The common cant of criticks is, that though the our vices?
lines are good, it is not a regular piece. Guardian. Never any prince expressed a more lively, regret Our understanding traces them in vain,
The ways of heaven are dark and intricate ;for the loss of a servant, than his majesty did for this
Nor sees with how much art the windings run, great man; in all offices of grace towards his servants, and in a wonderful solicitous care for the
Nor where the regular confusion ends. Addison. payment of his debts.
In the Romish church, all persons are said to be Those, the impiety of whose lives makes them re
regulars, that do profess and follow a certain rule of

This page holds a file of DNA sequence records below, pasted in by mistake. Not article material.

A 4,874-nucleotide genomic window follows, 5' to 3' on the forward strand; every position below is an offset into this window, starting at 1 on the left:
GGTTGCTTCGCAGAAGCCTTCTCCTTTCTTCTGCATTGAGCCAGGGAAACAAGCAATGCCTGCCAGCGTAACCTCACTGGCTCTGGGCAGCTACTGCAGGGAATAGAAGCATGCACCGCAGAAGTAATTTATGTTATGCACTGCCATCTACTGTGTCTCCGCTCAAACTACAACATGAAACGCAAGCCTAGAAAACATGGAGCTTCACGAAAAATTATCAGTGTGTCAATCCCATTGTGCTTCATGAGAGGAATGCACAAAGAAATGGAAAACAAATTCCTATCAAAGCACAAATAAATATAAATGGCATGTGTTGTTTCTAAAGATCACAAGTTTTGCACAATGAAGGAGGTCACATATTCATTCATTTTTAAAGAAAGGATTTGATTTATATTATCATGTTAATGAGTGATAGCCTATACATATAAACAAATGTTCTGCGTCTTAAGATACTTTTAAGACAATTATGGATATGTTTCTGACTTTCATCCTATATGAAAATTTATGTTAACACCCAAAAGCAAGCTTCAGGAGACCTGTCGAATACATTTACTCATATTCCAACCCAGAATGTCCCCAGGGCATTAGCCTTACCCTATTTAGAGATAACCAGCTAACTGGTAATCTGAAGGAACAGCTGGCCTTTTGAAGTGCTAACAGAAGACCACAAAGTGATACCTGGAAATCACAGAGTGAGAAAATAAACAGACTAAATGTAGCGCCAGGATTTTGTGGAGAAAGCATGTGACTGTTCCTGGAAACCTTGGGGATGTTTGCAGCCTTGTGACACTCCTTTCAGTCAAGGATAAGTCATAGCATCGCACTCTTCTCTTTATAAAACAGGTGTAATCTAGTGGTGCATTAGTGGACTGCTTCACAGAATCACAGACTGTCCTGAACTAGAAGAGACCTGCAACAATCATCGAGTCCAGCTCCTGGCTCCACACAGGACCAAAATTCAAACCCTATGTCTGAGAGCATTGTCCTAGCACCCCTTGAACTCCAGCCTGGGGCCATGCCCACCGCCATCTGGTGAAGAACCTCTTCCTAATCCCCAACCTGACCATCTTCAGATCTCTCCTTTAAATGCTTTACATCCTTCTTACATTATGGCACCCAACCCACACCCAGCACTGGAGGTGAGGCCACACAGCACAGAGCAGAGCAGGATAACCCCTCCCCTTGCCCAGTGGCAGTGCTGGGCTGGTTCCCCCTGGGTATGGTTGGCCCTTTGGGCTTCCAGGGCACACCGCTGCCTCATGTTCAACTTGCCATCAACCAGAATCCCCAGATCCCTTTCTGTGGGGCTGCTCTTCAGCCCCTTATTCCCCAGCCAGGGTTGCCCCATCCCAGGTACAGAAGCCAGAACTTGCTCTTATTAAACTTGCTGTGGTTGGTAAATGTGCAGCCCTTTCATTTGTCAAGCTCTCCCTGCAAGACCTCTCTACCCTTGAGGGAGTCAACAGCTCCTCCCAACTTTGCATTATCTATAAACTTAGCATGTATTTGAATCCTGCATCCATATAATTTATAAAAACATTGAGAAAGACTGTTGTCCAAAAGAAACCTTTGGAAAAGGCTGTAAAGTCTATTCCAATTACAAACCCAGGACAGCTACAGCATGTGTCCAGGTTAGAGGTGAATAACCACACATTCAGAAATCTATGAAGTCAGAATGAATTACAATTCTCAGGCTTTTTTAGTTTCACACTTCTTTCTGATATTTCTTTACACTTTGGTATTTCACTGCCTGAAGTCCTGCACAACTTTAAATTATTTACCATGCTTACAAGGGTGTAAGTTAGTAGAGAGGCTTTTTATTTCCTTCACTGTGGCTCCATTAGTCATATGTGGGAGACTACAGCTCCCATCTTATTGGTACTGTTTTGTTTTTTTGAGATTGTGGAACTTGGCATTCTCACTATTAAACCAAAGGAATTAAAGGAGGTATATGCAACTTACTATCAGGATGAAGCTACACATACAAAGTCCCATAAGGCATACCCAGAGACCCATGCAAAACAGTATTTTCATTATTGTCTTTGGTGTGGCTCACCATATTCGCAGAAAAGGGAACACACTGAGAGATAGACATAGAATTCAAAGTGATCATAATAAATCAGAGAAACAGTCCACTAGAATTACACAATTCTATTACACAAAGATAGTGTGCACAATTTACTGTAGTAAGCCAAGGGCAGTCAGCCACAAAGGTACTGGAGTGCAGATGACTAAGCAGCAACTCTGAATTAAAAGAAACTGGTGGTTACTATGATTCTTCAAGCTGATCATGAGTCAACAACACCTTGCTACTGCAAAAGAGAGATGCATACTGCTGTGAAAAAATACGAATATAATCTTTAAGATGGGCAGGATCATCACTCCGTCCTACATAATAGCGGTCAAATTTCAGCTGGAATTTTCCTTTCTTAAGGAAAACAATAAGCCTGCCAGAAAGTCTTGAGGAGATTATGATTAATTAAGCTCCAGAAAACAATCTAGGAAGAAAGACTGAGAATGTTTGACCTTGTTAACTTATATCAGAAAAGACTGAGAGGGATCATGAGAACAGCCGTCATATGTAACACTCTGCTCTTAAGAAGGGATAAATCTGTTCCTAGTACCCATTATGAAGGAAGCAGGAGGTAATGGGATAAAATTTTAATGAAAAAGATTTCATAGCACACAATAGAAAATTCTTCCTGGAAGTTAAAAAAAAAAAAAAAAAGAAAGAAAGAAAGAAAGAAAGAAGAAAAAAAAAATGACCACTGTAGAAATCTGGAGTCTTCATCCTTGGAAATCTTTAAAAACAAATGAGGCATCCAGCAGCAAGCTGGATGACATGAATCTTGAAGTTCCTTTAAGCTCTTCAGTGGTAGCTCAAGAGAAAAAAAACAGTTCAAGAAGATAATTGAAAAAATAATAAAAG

Ayliffe's Parergon. gret a deity, and secretly wish there were none, will life, in Latin styled regula. greedıly listen to atheistical notions. Glanville.
With one judicious stroke I shall not regret the trouble my experiments cost
On the plain ground Apelles drew me, if they be found serviceable to the purposes of
A circle regularly true.
He was a mighty lover of regularity and order; I'hough sin offers itself in never so pleasing a
and managed all his affairs with the utmost exactness. dress, yet the remorse and inward regrets of the soul,
Atterbury. upon the commission of it, infinitely overbalance those
Regulate the patient in his manner of living.
Wiseman. faint gratifications it affords the senses.
There is no universal reason, not confined to huThat freedom which all sorrows claim,
man fancy, that a figure, called regular, which hath She does for thy content resign;
equal sides and angles, is more beautiful than any irregular one.
Bentley. Her piety itself would blame, If her regrets should waken thine. Prior.